There's a great article in today's NY Sun on how the MTA gets water out of the subways. Before the article is hidden behind the subscription, it states, "On a dry and sunny day [the MTA's hydraulics] department's 700 or so pumps, at about 280 locations, push 13 million gallons of water out of the subway system and into New York City's sewers. That's the equivalent of all the wastewater produced by the city of Boca Raton, Fla., every day." Which explains why many subway stations are damp, sometimes with pools of water and drippy ceilings on those dry days (and those free newspapers left at stations - that end up in tracks - aren't helping the drainage systems either). But what's crazy is that incidents like last week's stoppage or even the one in early June are nothing compared to one from over a decade ago:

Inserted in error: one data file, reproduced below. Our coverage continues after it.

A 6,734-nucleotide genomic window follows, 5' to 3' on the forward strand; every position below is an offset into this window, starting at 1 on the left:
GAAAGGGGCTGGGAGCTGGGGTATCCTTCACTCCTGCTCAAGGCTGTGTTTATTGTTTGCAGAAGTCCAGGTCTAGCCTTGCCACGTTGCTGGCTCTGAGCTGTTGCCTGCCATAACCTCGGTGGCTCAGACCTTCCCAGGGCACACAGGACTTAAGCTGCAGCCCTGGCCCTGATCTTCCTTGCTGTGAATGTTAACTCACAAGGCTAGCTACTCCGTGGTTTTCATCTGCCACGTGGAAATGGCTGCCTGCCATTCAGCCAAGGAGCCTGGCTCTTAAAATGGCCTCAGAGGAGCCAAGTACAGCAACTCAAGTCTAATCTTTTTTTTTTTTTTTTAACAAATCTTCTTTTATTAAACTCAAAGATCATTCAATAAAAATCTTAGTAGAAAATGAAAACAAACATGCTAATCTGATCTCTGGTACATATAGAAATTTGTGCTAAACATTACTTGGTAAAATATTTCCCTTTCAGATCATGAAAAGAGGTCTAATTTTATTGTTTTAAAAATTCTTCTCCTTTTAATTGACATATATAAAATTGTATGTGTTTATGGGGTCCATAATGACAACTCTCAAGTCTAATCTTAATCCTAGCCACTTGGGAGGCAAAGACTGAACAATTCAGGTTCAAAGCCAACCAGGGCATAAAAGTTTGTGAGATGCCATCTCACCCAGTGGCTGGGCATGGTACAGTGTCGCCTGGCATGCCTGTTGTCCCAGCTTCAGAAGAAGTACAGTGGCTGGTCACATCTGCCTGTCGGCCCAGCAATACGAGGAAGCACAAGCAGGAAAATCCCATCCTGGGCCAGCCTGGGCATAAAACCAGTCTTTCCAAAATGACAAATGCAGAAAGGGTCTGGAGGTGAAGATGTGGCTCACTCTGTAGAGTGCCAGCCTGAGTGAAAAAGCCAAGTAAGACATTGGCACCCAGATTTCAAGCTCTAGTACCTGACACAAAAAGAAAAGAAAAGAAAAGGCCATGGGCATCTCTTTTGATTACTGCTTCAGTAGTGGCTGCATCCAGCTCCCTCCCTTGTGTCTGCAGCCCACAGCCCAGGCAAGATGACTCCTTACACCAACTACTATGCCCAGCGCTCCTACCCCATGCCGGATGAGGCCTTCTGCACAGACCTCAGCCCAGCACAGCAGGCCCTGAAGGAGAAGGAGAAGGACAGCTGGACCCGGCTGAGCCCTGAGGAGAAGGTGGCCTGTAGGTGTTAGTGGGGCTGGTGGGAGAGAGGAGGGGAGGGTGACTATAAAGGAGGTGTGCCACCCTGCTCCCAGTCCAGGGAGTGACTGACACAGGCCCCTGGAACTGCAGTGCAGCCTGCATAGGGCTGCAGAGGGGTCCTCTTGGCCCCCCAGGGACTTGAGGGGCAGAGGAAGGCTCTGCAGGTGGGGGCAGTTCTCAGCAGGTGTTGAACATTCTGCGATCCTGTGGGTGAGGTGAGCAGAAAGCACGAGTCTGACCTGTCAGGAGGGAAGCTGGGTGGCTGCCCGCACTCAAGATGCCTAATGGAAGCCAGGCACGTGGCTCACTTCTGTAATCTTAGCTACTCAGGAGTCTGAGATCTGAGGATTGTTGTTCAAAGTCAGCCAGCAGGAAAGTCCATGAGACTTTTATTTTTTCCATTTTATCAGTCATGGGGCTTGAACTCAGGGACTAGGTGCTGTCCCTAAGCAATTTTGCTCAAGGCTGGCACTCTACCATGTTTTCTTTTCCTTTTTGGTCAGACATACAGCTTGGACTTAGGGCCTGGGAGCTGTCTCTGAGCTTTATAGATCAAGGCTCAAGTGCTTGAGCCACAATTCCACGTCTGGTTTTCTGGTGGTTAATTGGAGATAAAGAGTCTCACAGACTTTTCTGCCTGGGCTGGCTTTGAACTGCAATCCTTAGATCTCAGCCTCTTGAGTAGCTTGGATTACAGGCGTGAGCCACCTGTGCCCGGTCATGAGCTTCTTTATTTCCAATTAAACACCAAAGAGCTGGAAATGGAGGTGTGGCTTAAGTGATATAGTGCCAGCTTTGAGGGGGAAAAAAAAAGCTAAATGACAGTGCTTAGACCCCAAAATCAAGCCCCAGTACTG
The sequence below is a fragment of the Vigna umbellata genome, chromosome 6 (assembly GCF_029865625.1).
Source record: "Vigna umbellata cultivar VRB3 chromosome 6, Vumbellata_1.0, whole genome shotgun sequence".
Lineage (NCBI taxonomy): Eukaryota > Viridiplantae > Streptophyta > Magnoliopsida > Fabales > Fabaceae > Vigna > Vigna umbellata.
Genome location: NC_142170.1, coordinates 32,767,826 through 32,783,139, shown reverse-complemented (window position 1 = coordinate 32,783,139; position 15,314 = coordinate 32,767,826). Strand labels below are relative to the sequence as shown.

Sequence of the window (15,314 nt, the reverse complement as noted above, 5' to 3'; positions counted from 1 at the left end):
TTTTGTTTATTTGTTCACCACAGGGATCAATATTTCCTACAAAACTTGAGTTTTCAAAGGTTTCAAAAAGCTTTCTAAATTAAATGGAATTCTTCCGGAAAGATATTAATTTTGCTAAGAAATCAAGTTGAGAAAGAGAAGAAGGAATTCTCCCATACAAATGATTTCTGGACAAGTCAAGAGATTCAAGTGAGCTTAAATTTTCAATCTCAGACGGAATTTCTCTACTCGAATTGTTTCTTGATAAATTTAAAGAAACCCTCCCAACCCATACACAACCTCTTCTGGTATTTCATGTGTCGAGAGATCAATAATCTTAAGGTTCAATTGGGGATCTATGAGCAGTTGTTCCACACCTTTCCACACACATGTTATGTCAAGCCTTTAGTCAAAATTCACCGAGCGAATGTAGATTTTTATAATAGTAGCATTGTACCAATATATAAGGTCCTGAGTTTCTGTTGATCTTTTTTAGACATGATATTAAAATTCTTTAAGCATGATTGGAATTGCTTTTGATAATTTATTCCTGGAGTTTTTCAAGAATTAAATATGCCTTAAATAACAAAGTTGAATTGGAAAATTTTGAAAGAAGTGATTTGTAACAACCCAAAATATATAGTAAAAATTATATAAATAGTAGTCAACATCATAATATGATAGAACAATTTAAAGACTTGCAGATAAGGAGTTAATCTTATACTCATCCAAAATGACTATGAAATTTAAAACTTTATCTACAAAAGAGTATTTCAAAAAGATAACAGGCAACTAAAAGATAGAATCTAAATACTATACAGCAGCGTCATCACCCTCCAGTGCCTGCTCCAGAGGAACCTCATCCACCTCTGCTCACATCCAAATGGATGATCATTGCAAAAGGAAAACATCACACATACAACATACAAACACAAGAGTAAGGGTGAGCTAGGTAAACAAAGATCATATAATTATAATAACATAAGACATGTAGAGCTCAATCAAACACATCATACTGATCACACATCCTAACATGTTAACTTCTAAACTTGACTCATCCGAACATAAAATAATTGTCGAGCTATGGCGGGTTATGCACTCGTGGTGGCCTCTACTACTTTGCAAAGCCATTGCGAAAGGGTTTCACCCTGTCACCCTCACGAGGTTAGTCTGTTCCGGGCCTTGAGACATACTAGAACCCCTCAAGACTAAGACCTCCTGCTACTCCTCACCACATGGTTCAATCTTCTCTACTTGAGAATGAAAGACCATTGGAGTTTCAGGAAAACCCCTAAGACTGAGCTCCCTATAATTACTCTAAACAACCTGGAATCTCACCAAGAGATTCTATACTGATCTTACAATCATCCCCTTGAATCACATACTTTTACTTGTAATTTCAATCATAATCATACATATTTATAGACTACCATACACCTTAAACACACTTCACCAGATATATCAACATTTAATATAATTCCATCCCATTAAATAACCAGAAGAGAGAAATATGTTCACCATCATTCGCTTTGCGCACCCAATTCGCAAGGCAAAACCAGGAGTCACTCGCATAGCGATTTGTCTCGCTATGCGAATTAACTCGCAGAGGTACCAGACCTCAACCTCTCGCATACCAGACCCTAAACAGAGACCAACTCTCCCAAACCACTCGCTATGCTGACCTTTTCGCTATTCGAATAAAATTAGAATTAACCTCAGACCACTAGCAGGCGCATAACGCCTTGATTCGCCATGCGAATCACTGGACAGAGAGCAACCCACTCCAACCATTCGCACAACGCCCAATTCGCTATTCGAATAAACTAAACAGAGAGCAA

The worst condition [hydraulics assistant chief Peter] Velasquez has seen was in Harlem in the early 1990s, where a broken water main flooded a station at 125th Street and St. Nicholas Avenue up to the stairwell. Scuba divers had to be called in to shut down the main, and the Transit Authority had to bring in its most powerful weapon: one of two diesel-powered train cars outfitted with pumps that can get rid of 2,700 gallons of water a minute. It took an entire weekend to pump out the water, Mr.Velasquez said.
Scuba divers! Maybe the MTA should look into getting more of those special pumping trains, given the forecast looks wet this summer.